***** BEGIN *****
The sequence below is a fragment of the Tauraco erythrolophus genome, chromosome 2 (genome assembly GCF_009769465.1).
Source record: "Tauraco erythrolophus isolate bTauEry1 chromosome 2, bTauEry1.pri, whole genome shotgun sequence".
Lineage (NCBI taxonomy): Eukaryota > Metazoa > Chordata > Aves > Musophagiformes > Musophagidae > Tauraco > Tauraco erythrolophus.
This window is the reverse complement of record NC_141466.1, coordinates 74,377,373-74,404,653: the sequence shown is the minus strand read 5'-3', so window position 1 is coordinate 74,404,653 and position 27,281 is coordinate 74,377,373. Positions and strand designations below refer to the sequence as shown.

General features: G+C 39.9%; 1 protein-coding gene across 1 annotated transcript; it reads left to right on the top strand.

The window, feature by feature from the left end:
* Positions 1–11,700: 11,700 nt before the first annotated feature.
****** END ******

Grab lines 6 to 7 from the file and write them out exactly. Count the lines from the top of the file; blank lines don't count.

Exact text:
The window, feature by feature from the left end:
* Positions 1–11,700: 11,700 nt before the first annotated feature.